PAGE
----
It’s OK to admit that heading into the 2013 season you had no idea who Jose Quintana was. After all, he made 25 appearances (22 starts) in 2012 as a rookie for the White Sox with very middling results (6-6, 3.76 ERA, 1.35 WHIP, 1.93 K/BB). In mixed leagues you surely wouldn’t have paid him any mind. We’re in a different spot heading into the 2014 campaign. Now Quintana must be taken seriously in mixed leagues after a season with a 3.51 ERA and 1.22 WHIP over 33 starts and 200 innings. Should you be targeting Quintana in the coming campaign or is he merely a depth arm to add if he’s floating around in the later rounds?
To start, we really don’t have a lot of big league work to go on with Quintana as he’s thrown just under 340 big league innings. That makes concrete analysis somewhat difficult. It’s even more difficult to get a handle on a guy when his performance in the two season was different in a few major areas. Here’s what we’re looking at.
2012: 3.76 ERA, 1.35 WHIP
2013: 3.51 ERA, 1.22 WHIP
Pretty similar, but those two measures surely don’t tell the whole story.
2012: 5.35 K/9, 2.77 BB/9
2013: 7.38 K/9, 2.52 BB/9
After a rookie season in which he was pathetic in the K/9 mark he added two full batters to his rate in year two. That’s a huge increase and took Quintana from being an embarrassment in the category to a solid starter in the category. Is that 7+ rate sustainable for Jose? Have to think it’s possible given his minor league work that included marks of 7.76 and 7.58 in 2011-12. So did he simply return to his “normal” level in 2013 or was something else at play? Let’s look at his pitch distribution.
2012: 54% FB, 26% CT, 15% CB, 5% CH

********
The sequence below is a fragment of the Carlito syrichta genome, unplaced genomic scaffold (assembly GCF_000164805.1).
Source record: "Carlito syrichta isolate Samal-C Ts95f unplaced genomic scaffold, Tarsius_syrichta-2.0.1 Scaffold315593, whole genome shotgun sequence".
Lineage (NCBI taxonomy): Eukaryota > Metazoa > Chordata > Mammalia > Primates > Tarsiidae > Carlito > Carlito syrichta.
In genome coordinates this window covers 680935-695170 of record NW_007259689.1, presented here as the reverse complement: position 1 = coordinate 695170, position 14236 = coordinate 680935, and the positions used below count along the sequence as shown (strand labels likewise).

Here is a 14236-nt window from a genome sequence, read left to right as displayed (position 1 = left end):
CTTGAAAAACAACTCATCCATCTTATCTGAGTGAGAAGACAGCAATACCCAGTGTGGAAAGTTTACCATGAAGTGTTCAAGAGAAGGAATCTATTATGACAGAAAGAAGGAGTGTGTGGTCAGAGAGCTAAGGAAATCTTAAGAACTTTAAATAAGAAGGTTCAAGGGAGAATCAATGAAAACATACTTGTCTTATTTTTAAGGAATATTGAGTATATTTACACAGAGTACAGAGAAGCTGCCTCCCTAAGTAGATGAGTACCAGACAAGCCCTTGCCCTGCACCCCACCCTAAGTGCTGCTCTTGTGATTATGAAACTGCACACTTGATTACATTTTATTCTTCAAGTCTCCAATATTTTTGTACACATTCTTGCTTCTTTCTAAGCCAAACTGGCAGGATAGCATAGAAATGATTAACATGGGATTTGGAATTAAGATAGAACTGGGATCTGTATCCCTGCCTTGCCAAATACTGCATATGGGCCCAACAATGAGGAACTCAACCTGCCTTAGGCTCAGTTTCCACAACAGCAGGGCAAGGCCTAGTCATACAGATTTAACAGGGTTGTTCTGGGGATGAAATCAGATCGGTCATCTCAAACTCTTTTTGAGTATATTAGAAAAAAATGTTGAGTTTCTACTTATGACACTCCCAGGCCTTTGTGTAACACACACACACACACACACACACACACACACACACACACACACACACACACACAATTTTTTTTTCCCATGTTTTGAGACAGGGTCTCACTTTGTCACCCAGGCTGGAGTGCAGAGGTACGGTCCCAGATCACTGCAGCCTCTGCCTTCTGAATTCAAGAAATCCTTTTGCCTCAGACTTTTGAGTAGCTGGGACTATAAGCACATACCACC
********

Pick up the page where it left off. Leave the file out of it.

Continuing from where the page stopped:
2013: 56% FB, 14% CT, 20% CB, 11% CH
* FB = Fastball, CT = Cutter, CB = Curveball, CH = Changeup
He threw his fastball at the same rate.
He was basically tossing the curveball at the same rate.
His use of the cutter and changeup drastically changed though. He doubled the amount of changeups he tossed and nearly cut, see what I’m doing there?, his cutter rate by 50 percent. That’s a significant difference. The change in approach, see what I did there again?, should be seen as a positive. The best way to get batters out is to either (A) change their sightlines an/or (B) change speeds. Dropping that soft ball in there plays very well off a fastball, and that change of pace can really mess batters up. Given that his BB/9 rate was basically the same in year two, it’s possible the Ks hang around.
2012: 1.52 GB/FB, 0.92 HR/9, .299 BABIP, 74.6 LOB%
2013: 1.14 GB/FB, 1.04 HR/9, .283 BABIP, 76.6 LOB%
Some good, some bad here.
There is lots of consistency which is good. The BABIP and HR/9 marks are right on the league average. Nothing great, but certainly solid.
The left on base percentage is high. The league average is about 70 percent, and while it’s certainly possible for fellas to surpass that mark, even consistently, it bares pointing out that Quintana’s 75.7 percent LOB through two seasons is a bit on the high side. That can be seen at least partially, in the fact that his career SIERA (4.16) and xFIP (4.05) are a half run higher than his 3.61 career ERA.
Second, there’s the concern with the GB/FB dip. Even if the K’s are legit, Quintana is not a big strikeout arm. It would be nice if he had a strong ground ball rate to offset that. He really doesn’t. The ground ball mark was pretty good as a rookie at 47 percent, but in year two the number dropped to 43 percent which is pretty much league average stuff.
And that’s pretty much how I would look at Quintana – league average. He’s in the AL an in a park that tilts toward the hitter. He’s also not a great strikeout arm. He’s not a great groundball arm. He’s just — solid, not that there is anything wrong with that.
In 10 team mixed leagues Quintana is not someone to worry about.
In 12 team mixed leagues Quintana can be a reserve round add.
In 15 team mixed leagues Quintana is an intriguing option once the draft hits the mid rounds.
There’s no Cy Young Award coming, no breakout performance. Solid is as solid does.
By Ray Flowers